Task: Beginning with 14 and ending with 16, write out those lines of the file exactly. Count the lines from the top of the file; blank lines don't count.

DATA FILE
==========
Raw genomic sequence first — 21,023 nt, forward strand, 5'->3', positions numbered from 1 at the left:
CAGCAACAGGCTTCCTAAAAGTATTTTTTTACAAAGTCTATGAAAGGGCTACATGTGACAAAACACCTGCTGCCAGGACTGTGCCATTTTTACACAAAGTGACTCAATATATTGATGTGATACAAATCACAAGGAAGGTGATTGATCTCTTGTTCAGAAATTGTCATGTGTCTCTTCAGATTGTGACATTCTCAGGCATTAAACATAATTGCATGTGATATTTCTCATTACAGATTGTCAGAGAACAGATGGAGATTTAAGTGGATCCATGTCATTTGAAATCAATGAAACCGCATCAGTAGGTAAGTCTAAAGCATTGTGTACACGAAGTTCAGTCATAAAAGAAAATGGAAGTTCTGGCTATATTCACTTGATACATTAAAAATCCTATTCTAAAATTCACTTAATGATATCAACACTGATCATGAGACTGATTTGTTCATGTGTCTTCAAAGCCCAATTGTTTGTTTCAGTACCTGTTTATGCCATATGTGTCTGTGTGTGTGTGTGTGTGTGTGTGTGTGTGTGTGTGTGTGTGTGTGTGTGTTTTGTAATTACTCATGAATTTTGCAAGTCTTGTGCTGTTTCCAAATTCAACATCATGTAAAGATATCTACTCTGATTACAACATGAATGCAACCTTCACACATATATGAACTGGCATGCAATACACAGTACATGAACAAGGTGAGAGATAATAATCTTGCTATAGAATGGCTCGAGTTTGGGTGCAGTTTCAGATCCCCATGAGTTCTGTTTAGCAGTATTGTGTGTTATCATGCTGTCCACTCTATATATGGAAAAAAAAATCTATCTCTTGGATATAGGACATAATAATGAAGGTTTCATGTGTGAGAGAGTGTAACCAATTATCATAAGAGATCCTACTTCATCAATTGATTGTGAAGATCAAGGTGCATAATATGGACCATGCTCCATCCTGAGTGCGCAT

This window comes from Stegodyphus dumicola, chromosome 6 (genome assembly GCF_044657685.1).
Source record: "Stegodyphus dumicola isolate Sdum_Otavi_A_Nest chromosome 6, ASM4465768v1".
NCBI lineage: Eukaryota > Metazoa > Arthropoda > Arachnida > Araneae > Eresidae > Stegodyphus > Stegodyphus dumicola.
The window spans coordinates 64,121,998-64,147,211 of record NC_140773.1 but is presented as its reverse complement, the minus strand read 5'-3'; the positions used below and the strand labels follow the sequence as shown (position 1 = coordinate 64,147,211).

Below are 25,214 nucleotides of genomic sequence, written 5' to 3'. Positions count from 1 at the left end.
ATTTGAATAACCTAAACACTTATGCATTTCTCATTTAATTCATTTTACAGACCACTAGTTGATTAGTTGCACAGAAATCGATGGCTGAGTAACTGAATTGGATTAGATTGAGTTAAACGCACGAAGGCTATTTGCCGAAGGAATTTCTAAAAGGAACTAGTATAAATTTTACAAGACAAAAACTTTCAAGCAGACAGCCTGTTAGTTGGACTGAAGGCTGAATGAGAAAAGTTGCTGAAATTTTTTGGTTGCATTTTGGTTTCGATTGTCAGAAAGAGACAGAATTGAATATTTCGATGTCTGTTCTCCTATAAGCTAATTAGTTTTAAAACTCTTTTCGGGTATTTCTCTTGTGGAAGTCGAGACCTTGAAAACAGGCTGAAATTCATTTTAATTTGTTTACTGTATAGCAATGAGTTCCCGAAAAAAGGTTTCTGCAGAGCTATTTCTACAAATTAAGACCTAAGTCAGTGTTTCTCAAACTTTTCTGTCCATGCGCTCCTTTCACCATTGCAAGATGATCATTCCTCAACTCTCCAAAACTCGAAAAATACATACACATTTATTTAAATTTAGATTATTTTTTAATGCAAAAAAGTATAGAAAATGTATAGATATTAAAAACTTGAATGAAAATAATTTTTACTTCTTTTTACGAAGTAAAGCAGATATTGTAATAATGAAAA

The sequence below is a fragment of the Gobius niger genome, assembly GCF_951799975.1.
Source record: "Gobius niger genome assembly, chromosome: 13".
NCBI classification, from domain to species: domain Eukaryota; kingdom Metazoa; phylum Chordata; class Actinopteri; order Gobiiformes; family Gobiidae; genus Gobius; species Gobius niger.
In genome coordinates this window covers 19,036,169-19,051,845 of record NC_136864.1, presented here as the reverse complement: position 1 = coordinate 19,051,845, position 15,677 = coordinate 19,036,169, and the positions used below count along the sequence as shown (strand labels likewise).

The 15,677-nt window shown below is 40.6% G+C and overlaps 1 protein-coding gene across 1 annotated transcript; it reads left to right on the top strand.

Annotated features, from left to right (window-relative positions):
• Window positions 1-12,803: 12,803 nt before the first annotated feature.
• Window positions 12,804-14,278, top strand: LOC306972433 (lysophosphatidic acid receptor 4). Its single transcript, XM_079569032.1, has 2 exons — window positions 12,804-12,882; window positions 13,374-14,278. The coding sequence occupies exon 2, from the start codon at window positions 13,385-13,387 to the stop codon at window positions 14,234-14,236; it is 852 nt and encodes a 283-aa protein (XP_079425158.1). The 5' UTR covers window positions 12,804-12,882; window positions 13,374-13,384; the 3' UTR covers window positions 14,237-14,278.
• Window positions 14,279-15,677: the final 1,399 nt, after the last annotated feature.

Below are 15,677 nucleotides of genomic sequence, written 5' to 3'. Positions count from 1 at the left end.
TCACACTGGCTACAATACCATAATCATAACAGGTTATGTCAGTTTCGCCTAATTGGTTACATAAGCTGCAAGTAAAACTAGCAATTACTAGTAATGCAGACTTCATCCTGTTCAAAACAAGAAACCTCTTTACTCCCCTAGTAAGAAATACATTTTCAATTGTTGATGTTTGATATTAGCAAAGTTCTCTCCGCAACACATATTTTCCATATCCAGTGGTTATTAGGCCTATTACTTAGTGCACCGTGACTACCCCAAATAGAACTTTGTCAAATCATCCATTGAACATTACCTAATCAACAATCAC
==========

Annotated features, from left to right (window-relative positions):
• Window positions 1-12,803: 12,803 nt before the first annotated feature.
• Window positions 12,804-14,278, top strand: LOC306972433 (lysophosphatidic acid receptor 4). Its single transcript, XM_079569032.1, has 2 exons — window positions 12,804-12,882; window positions 13,374-14,278. The coding sequence occupies exon 2, from the start codon at window positions 13,385-13,387 to the stop codon at window positions 14,234-14,236; it is 852 nt and encodes a 283-aa protein (XP_079425158.1). The 5' UTR covers window positions 12,804-12,882; window positions 13,374-13,384; the 3' UTR covers window positions 14,237-14,278.